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From: Dan Rosen (dan.rosen_at_[hidden])
Date: 2005-03-25 20:30:32

> But this is not what I was suggesting. [snip]
> This makes it so that client code can indeed do absolutely nothing, and
> still be guaranteed that rogue instances cannot be created.

Ah, interesting pattern. Thanks for the clarification. I think there
are two separable design concerns here. One is the singleton behavior,
and the other is the non-instantiable behavior. Singleton conceptually
has a dependency on non-instantiable, but there isn't a reverse
dependency there. So I'd separate the two something like this:

  class noninstantiable {
    virtual void myob () = 0;

  template <typename T> class instantiable : public T {
    virtual void myob () { }

That's the first half -- it's saying something like "a class deriving
from noninstantiable is not instantiable except in certain contexts
where you explicitly declare it to be instantiable." [Clients are also
prevented from calling myob().] This doesn't prevent clients from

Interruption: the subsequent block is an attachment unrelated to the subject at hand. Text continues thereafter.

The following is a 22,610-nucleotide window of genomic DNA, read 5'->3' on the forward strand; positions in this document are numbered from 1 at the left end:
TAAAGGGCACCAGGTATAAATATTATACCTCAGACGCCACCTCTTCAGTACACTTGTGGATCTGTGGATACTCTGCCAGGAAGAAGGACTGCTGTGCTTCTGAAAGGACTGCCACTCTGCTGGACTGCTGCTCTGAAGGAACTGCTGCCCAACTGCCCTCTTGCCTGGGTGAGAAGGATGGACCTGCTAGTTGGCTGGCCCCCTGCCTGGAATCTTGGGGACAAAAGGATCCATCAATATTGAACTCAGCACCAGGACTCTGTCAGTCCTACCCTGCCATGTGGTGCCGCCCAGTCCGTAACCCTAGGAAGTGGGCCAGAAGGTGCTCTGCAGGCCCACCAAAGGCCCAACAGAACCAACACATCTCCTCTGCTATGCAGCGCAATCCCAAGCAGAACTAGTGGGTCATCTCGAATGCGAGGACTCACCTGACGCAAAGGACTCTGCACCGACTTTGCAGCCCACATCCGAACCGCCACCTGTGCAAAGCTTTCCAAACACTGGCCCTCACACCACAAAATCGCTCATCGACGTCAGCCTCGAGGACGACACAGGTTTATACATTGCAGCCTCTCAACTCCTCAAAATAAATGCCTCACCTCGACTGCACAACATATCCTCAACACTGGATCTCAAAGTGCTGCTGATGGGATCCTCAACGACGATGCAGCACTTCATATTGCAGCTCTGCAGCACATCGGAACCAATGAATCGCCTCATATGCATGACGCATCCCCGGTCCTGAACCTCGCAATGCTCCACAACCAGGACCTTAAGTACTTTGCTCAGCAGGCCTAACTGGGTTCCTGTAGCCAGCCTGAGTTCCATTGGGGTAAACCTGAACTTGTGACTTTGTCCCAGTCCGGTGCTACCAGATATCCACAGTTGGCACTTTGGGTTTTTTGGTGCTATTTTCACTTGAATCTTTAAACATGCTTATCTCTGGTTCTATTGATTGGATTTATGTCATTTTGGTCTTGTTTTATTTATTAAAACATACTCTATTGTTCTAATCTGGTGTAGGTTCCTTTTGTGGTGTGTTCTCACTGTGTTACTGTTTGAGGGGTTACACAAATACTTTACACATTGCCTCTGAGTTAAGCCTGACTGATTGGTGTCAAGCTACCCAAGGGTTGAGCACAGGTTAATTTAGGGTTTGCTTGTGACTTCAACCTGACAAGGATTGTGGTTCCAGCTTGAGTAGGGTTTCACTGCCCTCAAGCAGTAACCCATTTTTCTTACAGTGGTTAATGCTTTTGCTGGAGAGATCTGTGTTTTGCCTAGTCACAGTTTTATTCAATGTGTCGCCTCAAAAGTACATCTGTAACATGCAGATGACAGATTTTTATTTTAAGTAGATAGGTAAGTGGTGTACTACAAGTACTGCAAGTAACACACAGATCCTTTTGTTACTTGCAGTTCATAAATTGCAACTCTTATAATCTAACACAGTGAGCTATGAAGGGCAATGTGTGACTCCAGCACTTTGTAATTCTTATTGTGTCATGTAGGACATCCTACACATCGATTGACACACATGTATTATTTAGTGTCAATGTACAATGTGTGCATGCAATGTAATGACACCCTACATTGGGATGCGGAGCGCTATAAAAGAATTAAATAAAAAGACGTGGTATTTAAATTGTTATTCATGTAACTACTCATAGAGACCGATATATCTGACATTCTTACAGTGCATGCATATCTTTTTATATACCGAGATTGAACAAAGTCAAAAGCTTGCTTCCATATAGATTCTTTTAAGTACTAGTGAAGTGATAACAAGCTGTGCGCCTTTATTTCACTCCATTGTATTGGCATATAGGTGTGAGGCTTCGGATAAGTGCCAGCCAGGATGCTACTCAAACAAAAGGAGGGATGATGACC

intentionally saying "I want to instantiate foo here" by using
instantiable<foo> explicitly, but it does prevent unintentional
instantiation, which is probably good enough.

The second half is the singleton part. You'd do something like:

  template <typename T> class singleton : public instantiable<T> {
    // ...

All that said, there's still a flaw in your approach, which I've
inherited in mine. That is: neither of our singleton<> class templates
actually force clients to derive from their intended bases
(singleton_base in your case, and noninstantiable in mine). In other
words, your assertion that "client code can indeed do absolutely
nothing" isn't precisely true: clients still have to derive from a
special base to be safe, and there's no guarantee that will be done.

Addressing your original question regarding whether enabling the
virtual function safety mechanism in debug mode, that seems
reasonable. Assuming there's nothing wrong with the way I've
refactored things here, you can contain that safety mechanism within
the noninstantiable/instantiable hierarchy without polluting the
singleton's interface. (Just wrap the declarations for "myob" in an
#ifdef DEBUG block and you're done.)

But I'd still like to know your motivation for not just doing what
strikes me as the obvious and idiomatic thing: making clients define
private ctor/dtor. It's trivial to do, everybody knows what it means,
and you get the same safety without any virtual function overhead. Is
there some reason you're trying so hard to avoid this?


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